2008 Pennsylvania Republican primary

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Pennsylvania Republican primary, 2008

← 2004 April 22, 2008 (2008-04-22) 2012 →
  John McCain official photo portrait.JPG Ron Paul, official Congressional photo portrait, 2007.jpg Huckabee-SF-CC-024.jpg
Candidate John McCain Ron Paul Mike Huckabee
Party Republican Republican Republican
Home state Arizona Texas Arkansas
Delegate count 74 0 0
Popular vote 594,061 129,246 92,057
Percentage 72.86% 15.85% 11.29%

The 2008 Pennsylvania Republican primary was an election held on April 22 by the Pennsylvania Department of State in which voters chose their preference for the Republican Party's candidate for the 2008 U.S. Presidential election. Voters also chose the Pennsylvania Republican Party's candidates for various state and local offices. The selected candidates were placed on the ballot of the 2008 General Election on November 4, 2008. The Republican primary was part of a General Primary that also included the 2008 Pennsylvania Democratic primary.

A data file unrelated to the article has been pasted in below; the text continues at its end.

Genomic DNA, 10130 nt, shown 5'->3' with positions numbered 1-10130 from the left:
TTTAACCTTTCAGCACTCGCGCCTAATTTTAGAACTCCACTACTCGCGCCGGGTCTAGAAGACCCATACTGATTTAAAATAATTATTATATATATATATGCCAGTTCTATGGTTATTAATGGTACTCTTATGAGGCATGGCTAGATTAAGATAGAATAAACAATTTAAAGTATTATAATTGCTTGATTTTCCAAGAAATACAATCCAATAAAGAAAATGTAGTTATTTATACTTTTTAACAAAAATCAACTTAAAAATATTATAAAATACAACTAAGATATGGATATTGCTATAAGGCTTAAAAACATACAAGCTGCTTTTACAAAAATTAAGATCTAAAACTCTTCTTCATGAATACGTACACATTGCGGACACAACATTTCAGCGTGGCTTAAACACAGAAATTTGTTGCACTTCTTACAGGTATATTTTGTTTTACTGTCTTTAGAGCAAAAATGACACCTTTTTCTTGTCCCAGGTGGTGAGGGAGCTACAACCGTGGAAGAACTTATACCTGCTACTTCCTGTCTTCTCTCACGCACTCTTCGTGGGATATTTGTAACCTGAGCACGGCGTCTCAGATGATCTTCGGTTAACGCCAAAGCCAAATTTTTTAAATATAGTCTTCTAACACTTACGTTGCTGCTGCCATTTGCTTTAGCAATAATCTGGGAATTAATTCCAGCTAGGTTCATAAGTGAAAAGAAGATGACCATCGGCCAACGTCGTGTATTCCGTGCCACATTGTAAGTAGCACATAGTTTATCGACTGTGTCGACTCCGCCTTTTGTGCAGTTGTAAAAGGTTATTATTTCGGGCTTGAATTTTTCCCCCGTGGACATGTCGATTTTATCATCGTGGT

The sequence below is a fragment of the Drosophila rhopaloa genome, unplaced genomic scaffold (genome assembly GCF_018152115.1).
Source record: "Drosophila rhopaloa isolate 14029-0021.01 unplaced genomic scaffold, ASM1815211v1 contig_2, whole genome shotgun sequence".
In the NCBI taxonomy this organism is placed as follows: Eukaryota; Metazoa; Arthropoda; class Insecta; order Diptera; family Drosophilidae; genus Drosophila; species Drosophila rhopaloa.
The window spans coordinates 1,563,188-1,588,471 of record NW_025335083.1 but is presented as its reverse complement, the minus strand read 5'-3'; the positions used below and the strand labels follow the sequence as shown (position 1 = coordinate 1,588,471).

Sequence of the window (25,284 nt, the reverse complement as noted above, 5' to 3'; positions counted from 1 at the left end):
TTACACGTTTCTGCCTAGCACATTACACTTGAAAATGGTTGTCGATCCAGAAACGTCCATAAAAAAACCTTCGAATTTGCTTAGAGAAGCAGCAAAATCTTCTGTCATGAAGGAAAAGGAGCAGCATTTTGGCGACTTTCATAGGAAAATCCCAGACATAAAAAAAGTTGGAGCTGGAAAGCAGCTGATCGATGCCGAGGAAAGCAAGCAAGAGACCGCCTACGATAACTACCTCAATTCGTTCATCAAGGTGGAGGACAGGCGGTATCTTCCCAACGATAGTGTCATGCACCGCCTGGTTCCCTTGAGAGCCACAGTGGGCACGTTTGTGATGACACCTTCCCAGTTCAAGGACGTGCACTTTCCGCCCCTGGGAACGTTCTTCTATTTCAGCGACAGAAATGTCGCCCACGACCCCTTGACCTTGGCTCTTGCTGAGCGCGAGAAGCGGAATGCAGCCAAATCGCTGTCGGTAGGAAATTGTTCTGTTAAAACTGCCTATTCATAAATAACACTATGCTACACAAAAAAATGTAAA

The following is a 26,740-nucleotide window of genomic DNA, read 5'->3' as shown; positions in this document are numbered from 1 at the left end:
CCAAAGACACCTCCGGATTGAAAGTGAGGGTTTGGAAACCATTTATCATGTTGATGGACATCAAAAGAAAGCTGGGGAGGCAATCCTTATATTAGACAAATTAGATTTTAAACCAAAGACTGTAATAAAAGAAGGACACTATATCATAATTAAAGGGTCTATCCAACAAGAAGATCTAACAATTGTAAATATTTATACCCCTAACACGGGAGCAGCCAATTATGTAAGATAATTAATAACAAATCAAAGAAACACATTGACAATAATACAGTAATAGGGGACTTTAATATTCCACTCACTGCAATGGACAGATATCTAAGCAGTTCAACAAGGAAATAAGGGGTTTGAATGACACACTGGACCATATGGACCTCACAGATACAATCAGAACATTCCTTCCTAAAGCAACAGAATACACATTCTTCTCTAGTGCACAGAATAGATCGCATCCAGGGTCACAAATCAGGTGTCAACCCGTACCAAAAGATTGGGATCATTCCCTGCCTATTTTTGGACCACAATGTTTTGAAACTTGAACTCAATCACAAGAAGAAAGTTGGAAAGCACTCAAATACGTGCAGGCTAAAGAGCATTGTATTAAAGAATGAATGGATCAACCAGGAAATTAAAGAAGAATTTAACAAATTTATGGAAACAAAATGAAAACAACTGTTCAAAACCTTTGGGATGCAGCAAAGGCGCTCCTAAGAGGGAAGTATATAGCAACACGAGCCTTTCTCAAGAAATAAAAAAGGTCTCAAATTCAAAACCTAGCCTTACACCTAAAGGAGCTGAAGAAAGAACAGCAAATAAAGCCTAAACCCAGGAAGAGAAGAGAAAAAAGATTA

Polls opened at 7:00 am and closed at 8:00 pm. John McCain was the winner. He had already been declared the presumptive Republican Presidential nominee, having secured enough delegate votes in earlier primary contests to win the nomination at the 2008 Republican National Convention.


Ron Paul delivers a speech at the University of Pittsburgh on April 3, 2008.

Unlike on the Democratic side, little campaigning took place as John McCain had already clinched the nomination. Outsider candidate Ron Paul made several stops in the state, including his birthplace of Pittsburgh.


Official Results
Candidate Votes Percentage Delegates
John McCain 594,061 72.86% 74*
Ron Paul 129,246 15.85% 0
Mike Huckabee* 92,057 11.29% 0
Total 815,364 100% 74

*Delegates are essentially unpledged in the Pennsylvania Republican primary.

Some media sources noted that Ron Paul and Mike Huckabee combined took in around 220,000 votes (about 27% of the vote total), despite McCain's status as presumptive nominee and the statistical irrelevance of Pennsylvania, as a possible sign of continuing social conservative or libertarian unease with McCain's nomination and have speculated about whether these results could potentially affect McCain in the November general election. Although some strategists disputed this theory, pointing to low turnout among McCain supporters and arguing that primary results would not necessarily affect the result in November. [1] [2] [3]

See also[edit]